How do you work with baby chicks? I have no idea. I mean, the closest I’ve come to this sort of thing is the occasional visit to a touch farm, or the zoo, or when some strange man or woman with an unhealthily odd deficit in squeamishness brings a snake to a nursery school to freak the living daylights out of small children and/or staff members. In close proximity to animals of any kind, I usually stand back a good distance whilst the children poke and prod because, frankly, to me animals have always been somewhat useless things capable only of being smelly or creepy or anything but cute or loveable! The best tactic, I found out with the baby chicks, was to make it up as I went along and not to let the children know what I was doing.

The children came and went and so did we, and sometimes we just shut the door on the art room because the chicks probably deserved a bit of a breather. Whenever I was in there with the children, there was a clamour to get their hands on the fluffy things in the container. I reckoned they ought to do it one at a time. Sometimes the children listened to this advice and sometimes they just went ahead and dug right in because chicks are more interesting than listening to an adult. With the exception of one of the younger girls, when I was in the room, the children didn’t really know how to approach the chicks (they weren’t alone in this!): there was some tentative touching and stroking as the chicks darted back to the safety in numbers of mass fluff under the bare light bulb; there was some outright poking, which was just the kinder side of the full-on equivalent of a dig in the ribs to you or me, but still, a dark sort of teasing nonetheless. I reminded the children in question that these were living things.

One of the girls wasn’t tentative at all. She put her hand right in and scooped up a chick and held it firmly, though without squeezing till it was agitated. She seemed to have got it just about right because the chick just calmed down. If she squeezed too hard or held it too high or too lightly it started chirping and wriggling (and so she dropped it the few inches back to the sawdust, which was still probably a little traumatic in its own way). I told her how I’d seen her handle them for them to be calm, and she started telling everyone how she was the expert.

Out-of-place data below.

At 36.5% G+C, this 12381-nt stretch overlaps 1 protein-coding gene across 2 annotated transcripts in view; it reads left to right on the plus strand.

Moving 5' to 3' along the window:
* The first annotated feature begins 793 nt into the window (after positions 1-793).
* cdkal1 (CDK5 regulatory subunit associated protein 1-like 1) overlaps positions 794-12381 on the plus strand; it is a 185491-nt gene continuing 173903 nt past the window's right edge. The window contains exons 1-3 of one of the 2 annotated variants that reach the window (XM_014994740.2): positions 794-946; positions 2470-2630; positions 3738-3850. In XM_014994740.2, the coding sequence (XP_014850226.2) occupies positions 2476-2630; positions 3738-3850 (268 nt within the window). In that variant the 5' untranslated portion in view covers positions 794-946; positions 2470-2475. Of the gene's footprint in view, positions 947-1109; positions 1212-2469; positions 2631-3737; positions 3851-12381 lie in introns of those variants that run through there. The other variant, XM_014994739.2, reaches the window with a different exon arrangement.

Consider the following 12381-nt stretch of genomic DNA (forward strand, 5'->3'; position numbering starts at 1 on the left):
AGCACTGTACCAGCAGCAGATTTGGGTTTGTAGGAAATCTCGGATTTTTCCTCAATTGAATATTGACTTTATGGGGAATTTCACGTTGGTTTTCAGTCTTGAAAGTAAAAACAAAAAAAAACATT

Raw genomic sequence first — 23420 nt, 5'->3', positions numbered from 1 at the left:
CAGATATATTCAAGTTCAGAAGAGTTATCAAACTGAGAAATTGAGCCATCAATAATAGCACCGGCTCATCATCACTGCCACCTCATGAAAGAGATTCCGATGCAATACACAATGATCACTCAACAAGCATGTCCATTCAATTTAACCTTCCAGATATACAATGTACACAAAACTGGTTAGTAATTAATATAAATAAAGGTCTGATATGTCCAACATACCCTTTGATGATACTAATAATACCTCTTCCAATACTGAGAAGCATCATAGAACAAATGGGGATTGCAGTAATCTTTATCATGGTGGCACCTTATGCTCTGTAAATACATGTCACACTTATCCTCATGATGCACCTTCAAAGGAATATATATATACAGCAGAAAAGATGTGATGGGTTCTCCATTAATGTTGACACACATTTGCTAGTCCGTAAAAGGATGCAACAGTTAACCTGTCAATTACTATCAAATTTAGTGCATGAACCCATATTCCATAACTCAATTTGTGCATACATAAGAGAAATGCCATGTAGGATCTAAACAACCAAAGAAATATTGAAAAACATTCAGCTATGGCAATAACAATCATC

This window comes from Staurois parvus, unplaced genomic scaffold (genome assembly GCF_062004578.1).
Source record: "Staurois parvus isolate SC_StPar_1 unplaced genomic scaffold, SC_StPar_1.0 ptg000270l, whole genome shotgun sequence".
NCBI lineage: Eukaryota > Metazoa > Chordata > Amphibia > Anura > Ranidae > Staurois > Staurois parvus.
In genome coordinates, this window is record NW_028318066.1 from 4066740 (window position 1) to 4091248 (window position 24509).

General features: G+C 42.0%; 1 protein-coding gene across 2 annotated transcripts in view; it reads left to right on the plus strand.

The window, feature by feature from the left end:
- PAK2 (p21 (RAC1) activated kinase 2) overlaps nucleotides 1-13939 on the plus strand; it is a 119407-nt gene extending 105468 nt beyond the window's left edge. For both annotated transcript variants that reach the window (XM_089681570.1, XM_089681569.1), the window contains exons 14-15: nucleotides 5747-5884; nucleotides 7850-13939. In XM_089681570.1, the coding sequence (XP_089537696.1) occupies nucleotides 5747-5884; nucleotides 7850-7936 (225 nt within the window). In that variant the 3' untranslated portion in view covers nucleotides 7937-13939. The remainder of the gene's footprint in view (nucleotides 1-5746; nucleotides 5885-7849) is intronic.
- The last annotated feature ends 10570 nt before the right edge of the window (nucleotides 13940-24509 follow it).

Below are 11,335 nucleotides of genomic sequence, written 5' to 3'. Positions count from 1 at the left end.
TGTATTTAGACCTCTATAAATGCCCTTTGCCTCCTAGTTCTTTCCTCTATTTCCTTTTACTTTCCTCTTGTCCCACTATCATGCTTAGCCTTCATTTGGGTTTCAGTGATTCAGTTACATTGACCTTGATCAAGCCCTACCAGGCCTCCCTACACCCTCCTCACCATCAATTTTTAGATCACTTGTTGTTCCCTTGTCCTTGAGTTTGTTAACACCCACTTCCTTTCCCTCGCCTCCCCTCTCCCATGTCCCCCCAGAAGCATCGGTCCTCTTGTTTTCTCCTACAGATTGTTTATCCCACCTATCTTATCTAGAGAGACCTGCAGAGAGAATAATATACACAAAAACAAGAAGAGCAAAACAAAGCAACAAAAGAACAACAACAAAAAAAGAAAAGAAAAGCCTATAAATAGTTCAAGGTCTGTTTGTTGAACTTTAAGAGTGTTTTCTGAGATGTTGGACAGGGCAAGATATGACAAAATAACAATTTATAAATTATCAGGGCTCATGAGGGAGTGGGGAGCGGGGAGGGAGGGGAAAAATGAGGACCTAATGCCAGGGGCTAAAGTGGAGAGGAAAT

All the chicks looked the same now (except that some were lemony yellow and some were more brown): that is, a day before we could just about figure out which one Jeff was and which one was Clara or KFC. We nearly lost one, whoever it was, over the edge though. Our expert held out a chick to another child and I asked the children to hold it over the table top because it was a long drop to the floor. There was a momentary lapse though and the chick wriggled and flapped and flopped out, bounced off the table top, and headed downwards. Reflex kicked in and I caught him or her and managed to scramble the chick back up onto the table, whereupon I said to my expert chick-handler ‘I think you better put this one back in the box for me’. (I didn’t want to touch it any more than I needed to). Chick hitting the floor would have been messy. The chicks all huddled together — in a mass of little heart-beating agitation, no doubt — and I thought it best I shuffle the huddle of children out of the room for a short while.

I said a very odd thing. I didn’t think about it: it just came out. As the children were quietly pleading for more handling time (to which I promised more time later, but the chicks needed a bit of a breather), I said to one of the girls looking up at me with big eyes: ‘I usually think of you children first, but now I have to think of the chicks.’ I don’t know where that came from. What good are chicks anyway? Horrible, smelly, creepy, useless things. What are chicks for? What can they do?

The children affected their sadnesses at leaving for the time being (though they chirped up to show their parents when they came). I went to wash my hands after The Incident with the Unknown Chick and the Very Near Calamity from a Significant Height. Later, I noticed that the biggest chick did seem to have big toes and that meant he was probably Jeff. Number one egg was still very still, all alone now in the incubator. I don’t know if he’s made it yet . . .